My knowledge of Mandarin is rudimentary at best. But here, I realised that those agonising hours spent at Chinese tuition were actually paying off since I was surprisingly competent enough to not only understand what was being said but to translate for the kids.
The entrance to the complex started at the square shape of the first set of buildings. The wooden model below shows you where we started. The first section is where the patriarch and his sons and their families lived and entertained important guests. This section also included an academy for the Wang sons. In those days tutors resided in the school as well.
From here, we crossed the bridge to another huge rectangular compound. Across the bridge (extreme left of the picture), the other walled section comprised guest houses and the houses of lesser relatives.
Unlike courtyard houses in other parts of China, Shanxi courtyard houses are laid out in a rectangle not a square. This family being more wealthy than others, could have some sections built in two floors. Typically of good fengshui practices, the entire complex is built on a gradual slope facing south and is backed by a hill in the north. The top of the hill is a unique burial ground for members of the Wang clan.
Built during the Qing dynasty during the reigns of several Qing emperors, the Wang family was influential enough to hold some positions at the imperial court. Towards the end, when Cixi fled Beijing to escape the wrath of the foreigners, she spent a night here. By then the Wang fortunes were already in decline but even then the Wang residence presented a far superior choice to anything else in the area. This room and the bed draped in yellow (above) was where she slept.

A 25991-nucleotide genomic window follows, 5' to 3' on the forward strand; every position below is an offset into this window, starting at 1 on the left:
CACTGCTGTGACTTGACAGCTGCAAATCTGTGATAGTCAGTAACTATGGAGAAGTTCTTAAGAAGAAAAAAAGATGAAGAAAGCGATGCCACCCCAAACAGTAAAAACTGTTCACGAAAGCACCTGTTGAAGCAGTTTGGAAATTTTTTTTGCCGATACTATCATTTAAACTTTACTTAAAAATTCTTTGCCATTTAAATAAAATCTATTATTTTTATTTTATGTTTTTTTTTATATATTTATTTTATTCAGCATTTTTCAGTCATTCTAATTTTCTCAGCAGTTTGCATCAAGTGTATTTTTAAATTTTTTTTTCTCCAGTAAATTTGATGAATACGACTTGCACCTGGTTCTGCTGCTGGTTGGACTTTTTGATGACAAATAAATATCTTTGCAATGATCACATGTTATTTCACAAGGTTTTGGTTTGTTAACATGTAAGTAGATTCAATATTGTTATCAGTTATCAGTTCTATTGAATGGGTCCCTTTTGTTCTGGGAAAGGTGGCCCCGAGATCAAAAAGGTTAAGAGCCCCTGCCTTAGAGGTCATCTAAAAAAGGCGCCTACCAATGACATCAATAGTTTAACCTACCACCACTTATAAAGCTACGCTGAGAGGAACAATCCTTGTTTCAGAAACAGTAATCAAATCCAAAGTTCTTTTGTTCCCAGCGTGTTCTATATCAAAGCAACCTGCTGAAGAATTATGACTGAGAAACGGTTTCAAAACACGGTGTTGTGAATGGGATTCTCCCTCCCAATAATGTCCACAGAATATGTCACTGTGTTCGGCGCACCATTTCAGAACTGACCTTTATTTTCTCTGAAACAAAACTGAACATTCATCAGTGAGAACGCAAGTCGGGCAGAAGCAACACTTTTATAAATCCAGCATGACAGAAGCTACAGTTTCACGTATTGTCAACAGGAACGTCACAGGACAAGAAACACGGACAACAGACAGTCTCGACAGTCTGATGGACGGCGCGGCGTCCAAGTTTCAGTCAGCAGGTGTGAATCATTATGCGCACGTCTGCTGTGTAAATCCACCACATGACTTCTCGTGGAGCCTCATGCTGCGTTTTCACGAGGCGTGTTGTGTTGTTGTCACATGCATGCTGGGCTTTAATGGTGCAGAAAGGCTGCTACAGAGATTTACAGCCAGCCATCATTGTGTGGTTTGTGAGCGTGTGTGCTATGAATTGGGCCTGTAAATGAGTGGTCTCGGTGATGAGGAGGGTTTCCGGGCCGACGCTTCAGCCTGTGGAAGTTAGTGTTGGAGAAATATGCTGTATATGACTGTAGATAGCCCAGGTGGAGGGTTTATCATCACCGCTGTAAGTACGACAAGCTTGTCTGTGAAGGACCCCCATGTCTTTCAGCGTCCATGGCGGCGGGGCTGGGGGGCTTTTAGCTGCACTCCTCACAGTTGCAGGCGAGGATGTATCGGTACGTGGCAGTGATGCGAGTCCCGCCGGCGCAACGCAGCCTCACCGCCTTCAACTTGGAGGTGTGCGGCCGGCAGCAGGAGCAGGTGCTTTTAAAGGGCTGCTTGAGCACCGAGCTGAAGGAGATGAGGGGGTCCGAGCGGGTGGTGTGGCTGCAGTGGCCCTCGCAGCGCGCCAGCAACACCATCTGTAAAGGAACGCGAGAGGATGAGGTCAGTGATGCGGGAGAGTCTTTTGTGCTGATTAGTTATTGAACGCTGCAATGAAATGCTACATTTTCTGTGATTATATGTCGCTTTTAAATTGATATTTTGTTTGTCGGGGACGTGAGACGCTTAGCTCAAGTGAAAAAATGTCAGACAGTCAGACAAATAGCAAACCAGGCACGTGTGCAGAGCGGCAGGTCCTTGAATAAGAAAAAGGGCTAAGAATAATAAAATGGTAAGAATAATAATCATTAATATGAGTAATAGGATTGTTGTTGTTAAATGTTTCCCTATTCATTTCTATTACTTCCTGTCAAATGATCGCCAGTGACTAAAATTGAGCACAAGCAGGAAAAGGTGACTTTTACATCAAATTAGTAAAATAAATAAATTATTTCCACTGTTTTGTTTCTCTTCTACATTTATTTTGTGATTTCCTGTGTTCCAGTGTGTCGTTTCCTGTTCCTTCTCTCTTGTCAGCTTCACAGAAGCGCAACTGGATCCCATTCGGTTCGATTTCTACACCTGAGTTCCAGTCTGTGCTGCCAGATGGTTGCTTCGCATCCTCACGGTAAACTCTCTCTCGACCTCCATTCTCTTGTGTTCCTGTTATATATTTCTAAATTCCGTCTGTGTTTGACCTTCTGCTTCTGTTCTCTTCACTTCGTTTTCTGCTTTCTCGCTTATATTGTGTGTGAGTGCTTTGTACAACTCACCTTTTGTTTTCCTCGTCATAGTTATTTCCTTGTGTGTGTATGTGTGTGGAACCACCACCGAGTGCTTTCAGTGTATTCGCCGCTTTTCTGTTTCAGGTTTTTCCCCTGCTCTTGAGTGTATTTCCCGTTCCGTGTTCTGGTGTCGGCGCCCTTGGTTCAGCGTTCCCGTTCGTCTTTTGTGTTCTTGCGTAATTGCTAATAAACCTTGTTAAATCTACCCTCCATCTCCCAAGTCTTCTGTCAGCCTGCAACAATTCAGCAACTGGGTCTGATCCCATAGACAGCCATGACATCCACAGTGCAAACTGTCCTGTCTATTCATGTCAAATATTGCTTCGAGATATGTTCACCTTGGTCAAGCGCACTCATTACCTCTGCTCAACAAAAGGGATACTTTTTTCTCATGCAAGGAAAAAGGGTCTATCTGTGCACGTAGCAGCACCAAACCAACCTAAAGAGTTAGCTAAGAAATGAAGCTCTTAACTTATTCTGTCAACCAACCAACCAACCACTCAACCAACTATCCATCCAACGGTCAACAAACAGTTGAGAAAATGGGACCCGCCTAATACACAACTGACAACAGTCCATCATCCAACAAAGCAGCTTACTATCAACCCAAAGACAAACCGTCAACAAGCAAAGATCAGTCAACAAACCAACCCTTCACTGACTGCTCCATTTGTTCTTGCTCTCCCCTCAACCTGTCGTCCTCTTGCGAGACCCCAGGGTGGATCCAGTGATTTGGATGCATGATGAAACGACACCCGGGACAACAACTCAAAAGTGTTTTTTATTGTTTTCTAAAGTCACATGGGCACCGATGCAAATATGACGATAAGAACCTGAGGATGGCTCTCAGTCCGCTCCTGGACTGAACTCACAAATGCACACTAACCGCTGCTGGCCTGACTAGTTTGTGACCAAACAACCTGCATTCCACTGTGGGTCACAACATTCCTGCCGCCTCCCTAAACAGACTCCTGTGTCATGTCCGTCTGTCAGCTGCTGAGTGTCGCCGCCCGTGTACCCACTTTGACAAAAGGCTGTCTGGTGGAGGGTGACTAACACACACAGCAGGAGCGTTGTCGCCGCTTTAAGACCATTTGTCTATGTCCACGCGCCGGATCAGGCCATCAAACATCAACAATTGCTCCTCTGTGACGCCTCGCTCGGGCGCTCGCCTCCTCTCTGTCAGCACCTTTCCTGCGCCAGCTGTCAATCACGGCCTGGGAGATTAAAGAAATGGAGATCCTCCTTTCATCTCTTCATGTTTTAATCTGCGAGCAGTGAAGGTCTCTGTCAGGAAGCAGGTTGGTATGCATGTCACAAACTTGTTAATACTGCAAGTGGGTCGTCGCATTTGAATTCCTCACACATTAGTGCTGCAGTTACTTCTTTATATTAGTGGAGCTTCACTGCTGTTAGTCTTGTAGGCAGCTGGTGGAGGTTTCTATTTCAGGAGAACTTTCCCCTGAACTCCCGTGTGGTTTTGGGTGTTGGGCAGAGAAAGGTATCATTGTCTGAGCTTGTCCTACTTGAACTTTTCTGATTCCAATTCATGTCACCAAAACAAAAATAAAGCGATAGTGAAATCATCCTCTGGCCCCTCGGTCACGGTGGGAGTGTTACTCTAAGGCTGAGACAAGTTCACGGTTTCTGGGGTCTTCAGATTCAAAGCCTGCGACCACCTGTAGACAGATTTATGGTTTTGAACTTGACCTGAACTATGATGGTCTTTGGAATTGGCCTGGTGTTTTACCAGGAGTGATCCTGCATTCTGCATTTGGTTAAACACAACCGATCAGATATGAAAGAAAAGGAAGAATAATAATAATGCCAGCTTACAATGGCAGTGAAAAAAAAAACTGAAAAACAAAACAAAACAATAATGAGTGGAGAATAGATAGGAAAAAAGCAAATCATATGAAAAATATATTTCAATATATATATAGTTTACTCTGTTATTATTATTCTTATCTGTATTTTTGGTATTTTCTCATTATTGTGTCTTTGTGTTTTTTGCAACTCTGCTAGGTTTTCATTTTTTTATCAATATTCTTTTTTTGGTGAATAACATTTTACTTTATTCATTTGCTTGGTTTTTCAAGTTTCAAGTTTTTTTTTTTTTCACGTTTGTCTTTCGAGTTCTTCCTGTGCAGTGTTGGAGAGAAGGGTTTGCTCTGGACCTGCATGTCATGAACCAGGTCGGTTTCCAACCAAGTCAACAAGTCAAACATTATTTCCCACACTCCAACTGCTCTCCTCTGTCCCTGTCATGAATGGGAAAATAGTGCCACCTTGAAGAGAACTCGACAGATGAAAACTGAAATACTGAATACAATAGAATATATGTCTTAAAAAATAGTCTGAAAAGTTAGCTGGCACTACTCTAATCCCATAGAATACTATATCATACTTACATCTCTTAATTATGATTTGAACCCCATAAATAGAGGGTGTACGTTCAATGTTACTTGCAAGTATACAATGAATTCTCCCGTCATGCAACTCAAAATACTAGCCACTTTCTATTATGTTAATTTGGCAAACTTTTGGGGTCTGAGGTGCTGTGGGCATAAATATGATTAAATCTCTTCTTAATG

As I mentioned, the detailing in the entire complex is rich in meaning. It was fascinating, even for me to hear about these and what it meant. In those days, much like why frescoes, stained glass and sculpture were predominant art forms in western churches, to remind the largely uneducated populace about the church’s teaching, so too was it in China where sculptures, lintels, reliefs, eaves and other ornamental architectural details held so much detail – to remind everyone about the values held by the family and by Chinese society. Here are some:
(L) detail of a pumpkin at a staircase in the quarters of the married sons, with the many seeds of the pumpkin denoting the wish for many offspring.
(R) monkeys signify that one holds a position of status and wealth.
(L) fish and the dragon gate, usually for scholars, denoting academic success, usually found in the academy
(R) wall relief showing a filial daughter-in-law nursing her sickly mother-in-law with breastmilk while the nanny distracts the toddler with a toy.
We commented how well-kept the whole complex is. The guide explained that during the Cultural Revolution, when landowners and the aristocratic were stripped of their wealth and wealth was ‘redistributed’, the Wang family had to leave the ancestral home. The entire complex was turned over to the villagers to live in instead. However the Wangs had been a benevolent landowner, building schools and infrastructure for the village. In gratitude, the villagers took care of the homestead, ensuring it was well looked after. At the end of the Cultural Revolution, the place was handed to the government and the villagers vacated the complex. So what you see today is pretty much exactly what it looked like when the Wangs were still living there.